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AAOS Now

Published 4/1/2009
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Toya M. Sledd, MPH, MBA

Personal health records: The patient’s EMR

Consumers are keeping track of their own medical records

When you hear the words “Microsoft” or “Google,” you may think of Bill Gates, personal computers, and Web search engines—not health care. But now these companies are joining health insurers such as Blue Cross Blue Shield, Humana, and WellPoint in offering personal health records (PHRs) to consumers and beneficiaries. And soon, patients may be tracking their health histories and bringing their PHRs, which are not the same as their physicians’ electronic medical records (EMRs), along to your office.

The development of PHRs was triggered in 2004 when President Bush announced that all citizens would have access to EMRs in 10 years. Federal agencies, including the Department of Veteran Affairs, the Department of Defense, and the Centers for Medicare & Medicaid Services (CMS), are encouraging the use of PHRs.

CMS has already conducted several pilot programs to enable beneficiaries to access and use PHRs provided through participating health plans. In January 2009, CMS launched another pilot program in Arizona and Utah to determine how to transform claims data into an individual’s PHR.

Although concerns about security and integration with EMRs have slowed adoption, many consumers are beginning to take an active role in the shared decision-making process. The latest survey conducted by the Markle Foundation found that 60 percent of respondents supported the creation of a secure online personal health record service that would allow them to check and refill prescriptions, get test results, communicate with their doctors via e-mail, and check for mistakes in their medical records; more than 70 percent of respondents believed that PHRs would improve healthcare quality.

What is a PHR?
A PHR is an electronic record of an individual’s health information controlled by the individual, enabling him or her to manage, track, and participate in his or her own health care. PHRs differ from EMRs in that EMRs typically contain information collected and maintained by a healthcare provider, including the patient’s health history, physical examination results, physician dictations, and laboratory results.

The American Health Information Management Association recommends that a standardized PHR should be able to be used by different providers in different care settings and should include the following common data elements:

  • demographic information
  • medications (prescription and nonprescription)
  • immunizations
  • allergies
  • hospitalizations, surgeries, and medical devices

The sidebar “What’s out there now?” includes information on a variety of PHRs currently available to consumers. This is not an exhaustive list, and none of these products is endorsed by the AAOS.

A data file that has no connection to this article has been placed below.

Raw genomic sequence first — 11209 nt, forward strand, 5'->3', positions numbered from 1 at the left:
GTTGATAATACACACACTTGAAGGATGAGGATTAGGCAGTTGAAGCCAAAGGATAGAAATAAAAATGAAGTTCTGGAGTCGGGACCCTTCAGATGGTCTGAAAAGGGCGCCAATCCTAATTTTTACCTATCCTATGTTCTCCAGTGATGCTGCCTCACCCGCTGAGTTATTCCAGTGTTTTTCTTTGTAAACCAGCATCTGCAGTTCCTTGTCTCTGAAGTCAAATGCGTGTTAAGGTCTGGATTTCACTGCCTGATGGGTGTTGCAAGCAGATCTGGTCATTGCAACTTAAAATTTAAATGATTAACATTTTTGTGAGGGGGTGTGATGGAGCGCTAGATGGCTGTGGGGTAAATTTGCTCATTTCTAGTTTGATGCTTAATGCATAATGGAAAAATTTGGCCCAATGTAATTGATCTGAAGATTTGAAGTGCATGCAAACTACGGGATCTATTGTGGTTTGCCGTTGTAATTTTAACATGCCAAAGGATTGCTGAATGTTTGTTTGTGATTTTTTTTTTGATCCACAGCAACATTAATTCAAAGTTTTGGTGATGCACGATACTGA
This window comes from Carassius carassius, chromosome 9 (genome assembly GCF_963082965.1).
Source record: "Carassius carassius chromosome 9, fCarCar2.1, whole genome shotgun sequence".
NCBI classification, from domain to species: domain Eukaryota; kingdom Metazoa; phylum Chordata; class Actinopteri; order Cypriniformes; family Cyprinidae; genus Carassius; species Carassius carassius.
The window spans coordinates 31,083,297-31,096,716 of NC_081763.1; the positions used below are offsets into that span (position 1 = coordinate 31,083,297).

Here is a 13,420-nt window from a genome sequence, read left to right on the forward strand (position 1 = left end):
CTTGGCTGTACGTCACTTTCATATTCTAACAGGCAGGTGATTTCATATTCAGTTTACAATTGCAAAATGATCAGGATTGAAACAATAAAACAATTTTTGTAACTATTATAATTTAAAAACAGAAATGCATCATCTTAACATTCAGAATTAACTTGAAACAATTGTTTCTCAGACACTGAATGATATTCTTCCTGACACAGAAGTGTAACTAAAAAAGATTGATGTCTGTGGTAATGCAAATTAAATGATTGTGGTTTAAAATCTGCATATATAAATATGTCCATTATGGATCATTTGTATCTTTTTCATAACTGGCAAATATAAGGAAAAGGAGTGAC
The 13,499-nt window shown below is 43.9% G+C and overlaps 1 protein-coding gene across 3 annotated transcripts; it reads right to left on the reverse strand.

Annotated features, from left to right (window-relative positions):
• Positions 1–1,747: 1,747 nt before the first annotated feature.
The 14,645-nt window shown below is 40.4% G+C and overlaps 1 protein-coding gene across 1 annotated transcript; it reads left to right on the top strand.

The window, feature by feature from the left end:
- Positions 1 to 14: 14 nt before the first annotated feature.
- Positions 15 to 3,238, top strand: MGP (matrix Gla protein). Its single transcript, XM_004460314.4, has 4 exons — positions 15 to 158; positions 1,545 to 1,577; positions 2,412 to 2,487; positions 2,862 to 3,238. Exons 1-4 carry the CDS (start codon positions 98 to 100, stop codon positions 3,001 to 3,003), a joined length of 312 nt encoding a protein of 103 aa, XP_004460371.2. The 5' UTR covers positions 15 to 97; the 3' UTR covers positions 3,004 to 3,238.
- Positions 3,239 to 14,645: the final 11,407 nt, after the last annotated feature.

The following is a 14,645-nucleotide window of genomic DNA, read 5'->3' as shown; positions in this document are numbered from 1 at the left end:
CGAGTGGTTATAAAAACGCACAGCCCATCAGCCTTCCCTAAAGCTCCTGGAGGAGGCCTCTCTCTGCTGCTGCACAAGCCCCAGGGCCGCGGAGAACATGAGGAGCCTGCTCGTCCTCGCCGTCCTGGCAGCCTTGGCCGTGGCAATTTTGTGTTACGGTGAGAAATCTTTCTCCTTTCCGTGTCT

What about patient privacy?
Some PHRs can have negative consequences for the privacy of consumers who authorize the PHR vendor to maintain their health records. According to the World Privacy Forum, federal rules for health providers and insurers do not protect records maintained by many PHR vendors. Google™ Health, for example, is not regulated by the Health Insurance Portability and Accountability Act because the data is not stored on behalf of healthcare providers. Many PHR vendors have stated that they are committed to protecting user privacy and have strict data security policies. Potential users should extensively investigate these policies before selecting a product.

What can you do?
Continue to encourage your patients to take responsibility for their health. Help your patients identify a core set of data relevant for their navigation within the healthcare settings. The use of PHRs could be valuable in removing communication barriers between the patient and physician, reducing the occurrence of medical errors, and reducing overuse of the healthcare system (duplicative testing).

Toya M. Sledd, MPH, MBA, is the clinical quality improvement coordinator in the AAOS medical affairs department. She can be reached at sledd@aaos.org

What’s out there now?
Here are just a few of the personal health record products currently being marketed to consumers.

Google™ Health—Launched in March 2007, Google™ Health (https://www.google.com/health) is an application and a data platform for consumers to gather, store, and manage their personal health information. Individuals can store data on existing and previous medications, lab results, allergies, medical devices, and health education information; they can also access wellness programs for tracking diet and exercise and applications to detect potential medication interactions.

iHealthRecord—This secure, confidential, interactive PHR (www.ihealthrecord.org), which now integrates with Google™ Health, stores personal information and helps the consumer better understand medical conditions and medications. Users can grant or revoke access privileges for their physicians or other healthcare providers.

Microsoft® HealthVault—Launched in 2007, this health application platform (www.healthvault.com) allows users to collect, store, view, share, and transfer health-related information online. HealthVault also provides a privacy-enhanced and security-enhanced foundation that can be used to store and transfer information among a variety of providers’ health services and health devices.

myPHR—Sponsored by the American Health Information Management Association, myPHR educates consumers about the benefits of maintaining a personal health record. The site (www.myphr.com) defines a personal health record, provides a step-by-step guide on accessing health information and compiling and keeping a personal health record, and explains privacy rights.